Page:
Fighting for social justice takes fortitude. And sometimes finding a salve for the wounds of war, weariness and disappointment can itself seem a burden too huge to bear. But then comes a voice of love and self-assurance, tinged with angry righteousness, aimed squarely at inspiring that heavy next step and never, ever abandoning the cause.
The voice emanates from Rabbi Denise Eger, who has been vociferously advocating for LGBT equality since the early 1980s. Ordained in 1988, the power of Eger’s presence, often alongside longtime activist Rev. Troy Perry, reminded many of the courageous religious leaders on the frontlines during the dangerous battles for African American civil rights.
In 1992, during the height of the AIDS crisis, Eger and 35 others founded Congregation Kol Ami, a synagogue serving LGBT and allied Jews in West Hollywood. On June 19, about 200 people celebrated Kol Ami’s 25 years of commitment to “helping heal the world,” including Eger’s historic work bringing LGBT acceptance to Reform Judaism. Eger just completed a two-year term as the first openly gay President of more than 2300 Reform Rabbis worldwide, which she calls “one of the most significant events in my life.”
Oscar-winning screenwriter Dustin Lance Black and his husband, Olympic diver Tom Daley, presented “Guardian of Justice” awards to founding members Kim and Natalie Bergman. Founding member Alvin Gross and temple social justice activities chair David Glickman received “Spirit of Kol Ami” awards.
“One of the most significant events for me has been our LGBTQ fight for equality,” Eger tells the Los Angeles Blade. She became immersed in the issue of marriage equality, leading efforts in 1996 when Congress passed the Defense of Marriage bill to get the Reform Rabbis to support civil marriage. Then Eger wrote a “revolutionary resolution” that passed in her denomination. “It was “transformative for Judaism to understand that marriage was marriage and it paved the way for other religious denomination to come to support marriage equality both civilly and RELIGIOUSLY,” she says.
Eger calls her impactful leadership during the fight against Prop 8 “a hallmark of my rabbinate.” Kol Ami “was a force for organizing and every night we took out the pews in the sanctuary, set up tables and we became a hub for phone banking and trying to defeat Prop 8.”
The passage of Prop 8 was not her only obstacle. “One of my biggest disappointments has been the tendency for our community to get lazy,” Eger says. “We think because in California we have achieved so much equality that we don’t have to be engaged. I know that Congregation Kol Ami’s presence has helped people explore the intersection of justice and spirituality for themselves whatever their faith journey is and we continue at Kol Ami to be deeply engaged in social justice work.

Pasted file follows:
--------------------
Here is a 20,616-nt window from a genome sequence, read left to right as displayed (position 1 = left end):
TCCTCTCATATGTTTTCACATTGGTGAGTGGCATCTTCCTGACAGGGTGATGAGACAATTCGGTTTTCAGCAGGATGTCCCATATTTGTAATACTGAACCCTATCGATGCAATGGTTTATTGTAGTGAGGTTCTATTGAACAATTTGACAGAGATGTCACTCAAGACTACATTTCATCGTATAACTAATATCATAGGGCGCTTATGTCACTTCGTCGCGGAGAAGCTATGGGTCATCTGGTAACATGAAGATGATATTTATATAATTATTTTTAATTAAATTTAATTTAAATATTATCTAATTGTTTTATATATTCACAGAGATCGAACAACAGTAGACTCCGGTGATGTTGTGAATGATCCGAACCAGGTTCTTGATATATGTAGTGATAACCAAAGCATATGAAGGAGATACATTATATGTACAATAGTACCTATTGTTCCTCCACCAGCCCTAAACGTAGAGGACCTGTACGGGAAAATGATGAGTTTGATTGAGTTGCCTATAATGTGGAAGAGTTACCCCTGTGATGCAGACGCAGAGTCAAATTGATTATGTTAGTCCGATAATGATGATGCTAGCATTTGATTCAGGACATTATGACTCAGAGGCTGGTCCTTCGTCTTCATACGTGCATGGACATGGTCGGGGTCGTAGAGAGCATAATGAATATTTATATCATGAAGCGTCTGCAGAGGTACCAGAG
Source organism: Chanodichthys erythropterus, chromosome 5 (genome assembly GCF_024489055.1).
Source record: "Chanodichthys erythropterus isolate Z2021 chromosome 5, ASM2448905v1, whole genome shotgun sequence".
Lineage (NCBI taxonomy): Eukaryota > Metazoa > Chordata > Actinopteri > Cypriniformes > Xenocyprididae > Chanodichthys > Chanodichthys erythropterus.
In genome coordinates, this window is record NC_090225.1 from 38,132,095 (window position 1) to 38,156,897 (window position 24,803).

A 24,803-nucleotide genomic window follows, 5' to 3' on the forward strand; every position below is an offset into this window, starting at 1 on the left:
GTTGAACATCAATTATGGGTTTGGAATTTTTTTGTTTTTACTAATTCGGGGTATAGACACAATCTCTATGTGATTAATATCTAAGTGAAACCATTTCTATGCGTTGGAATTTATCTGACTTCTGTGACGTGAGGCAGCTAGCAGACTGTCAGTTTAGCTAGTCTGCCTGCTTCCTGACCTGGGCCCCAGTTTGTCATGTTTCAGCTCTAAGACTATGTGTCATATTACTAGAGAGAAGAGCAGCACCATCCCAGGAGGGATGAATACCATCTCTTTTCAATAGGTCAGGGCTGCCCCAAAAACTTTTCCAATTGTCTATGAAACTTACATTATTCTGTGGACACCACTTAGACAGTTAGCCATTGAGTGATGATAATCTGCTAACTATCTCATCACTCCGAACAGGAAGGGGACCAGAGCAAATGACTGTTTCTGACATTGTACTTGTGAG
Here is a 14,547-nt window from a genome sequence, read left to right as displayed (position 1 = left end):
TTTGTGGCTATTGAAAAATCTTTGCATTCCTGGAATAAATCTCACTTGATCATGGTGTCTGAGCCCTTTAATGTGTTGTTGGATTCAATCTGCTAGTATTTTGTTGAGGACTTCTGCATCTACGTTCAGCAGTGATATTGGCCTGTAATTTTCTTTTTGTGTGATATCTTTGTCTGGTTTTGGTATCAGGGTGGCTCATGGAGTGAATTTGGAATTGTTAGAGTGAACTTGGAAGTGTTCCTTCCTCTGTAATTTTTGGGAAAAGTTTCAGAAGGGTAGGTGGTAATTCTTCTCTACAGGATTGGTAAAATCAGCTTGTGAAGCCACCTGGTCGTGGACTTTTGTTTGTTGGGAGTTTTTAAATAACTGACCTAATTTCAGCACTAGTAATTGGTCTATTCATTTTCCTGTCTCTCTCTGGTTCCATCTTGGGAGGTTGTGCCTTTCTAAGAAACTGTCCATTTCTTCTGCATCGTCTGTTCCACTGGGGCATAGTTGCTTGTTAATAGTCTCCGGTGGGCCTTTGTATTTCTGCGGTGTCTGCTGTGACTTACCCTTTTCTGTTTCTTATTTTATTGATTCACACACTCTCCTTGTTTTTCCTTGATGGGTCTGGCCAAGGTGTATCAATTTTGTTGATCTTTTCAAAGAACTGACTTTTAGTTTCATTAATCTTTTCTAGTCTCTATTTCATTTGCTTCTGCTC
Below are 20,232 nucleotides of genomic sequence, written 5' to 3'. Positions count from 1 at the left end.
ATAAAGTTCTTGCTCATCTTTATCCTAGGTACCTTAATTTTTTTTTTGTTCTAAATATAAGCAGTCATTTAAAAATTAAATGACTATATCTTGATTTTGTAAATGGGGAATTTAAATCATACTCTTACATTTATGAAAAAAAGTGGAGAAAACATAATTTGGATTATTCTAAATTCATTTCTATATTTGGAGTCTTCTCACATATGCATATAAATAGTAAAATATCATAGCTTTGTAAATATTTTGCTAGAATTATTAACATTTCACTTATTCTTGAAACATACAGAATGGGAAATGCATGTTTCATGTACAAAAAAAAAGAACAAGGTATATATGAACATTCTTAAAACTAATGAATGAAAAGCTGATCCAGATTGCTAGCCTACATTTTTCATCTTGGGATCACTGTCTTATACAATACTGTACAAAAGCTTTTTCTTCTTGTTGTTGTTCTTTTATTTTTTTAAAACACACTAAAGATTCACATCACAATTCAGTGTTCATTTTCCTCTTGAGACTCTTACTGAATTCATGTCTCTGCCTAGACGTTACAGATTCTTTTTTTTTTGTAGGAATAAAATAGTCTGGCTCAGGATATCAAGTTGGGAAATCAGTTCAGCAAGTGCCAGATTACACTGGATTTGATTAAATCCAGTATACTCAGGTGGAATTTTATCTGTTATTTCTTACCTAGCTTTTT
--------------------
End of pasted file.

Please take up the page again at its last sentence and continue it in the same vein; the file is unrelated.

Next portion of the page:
“But some of our LGBTQ community and our allies think especially here in California that we achieved full equality. We have not,” Eger continues. “Wherever a child fears coming out, wherever a trans person is fired from work, wherever someone is denied their spiritual needs the work of equality is not done. We need more places and more LGBTQ people to transform the lives of all of Los Angeles and our nation. We need our energy, our voices to engage and transform this world. We can’t rest on our laurels. We know from the teachings of the Rev. Dr. Martin Luther King: “None of us are free until all are free.”
Eger has always been aware of the intersectionality of oppression and the struggle for liberation, “especially in these times when fear mongering, racism, misogyny, homophobia, xenophobia, anti-Semitism Islamophobia have raised their ugly and immoral head,” she says. “I believe it is my religious calling to combat that wherever I am. My Judaism teaches me to ‘Love your neighbor as yourself.’”
It is a consistent message. “At the core of my religious faith is the eternal promise of justice for all. Not for some but a vision that one day all people of goodwill and good faith and no faith shall sing in one voice an anthem of peace and liberty. And we cannot gather tonight only 35 miles from Baltimore when there are others who lack equality and justice. Our community has known police brutality. After all the Stonewall riots were a response in 1969 to continued police harassment. And there will be no justice and equality until all are at the table,” Eger said in an April 26, 2015 sermon at the Multi-Faith Prayer Service in Washington, DC for Unite for Marriage.
“The world needs our LGBTQ vision of humanity—equality for all, true dignity, and love,” Eger tells the Los Angeles Blade. “And we can’t rest until that is a promise for every person. Congregation Kol Ami, West Hollywood’s Reform Synagogue, anticipates that its members and supporters will continue to be out front, leading that spiritual quest for true human dignity for all.”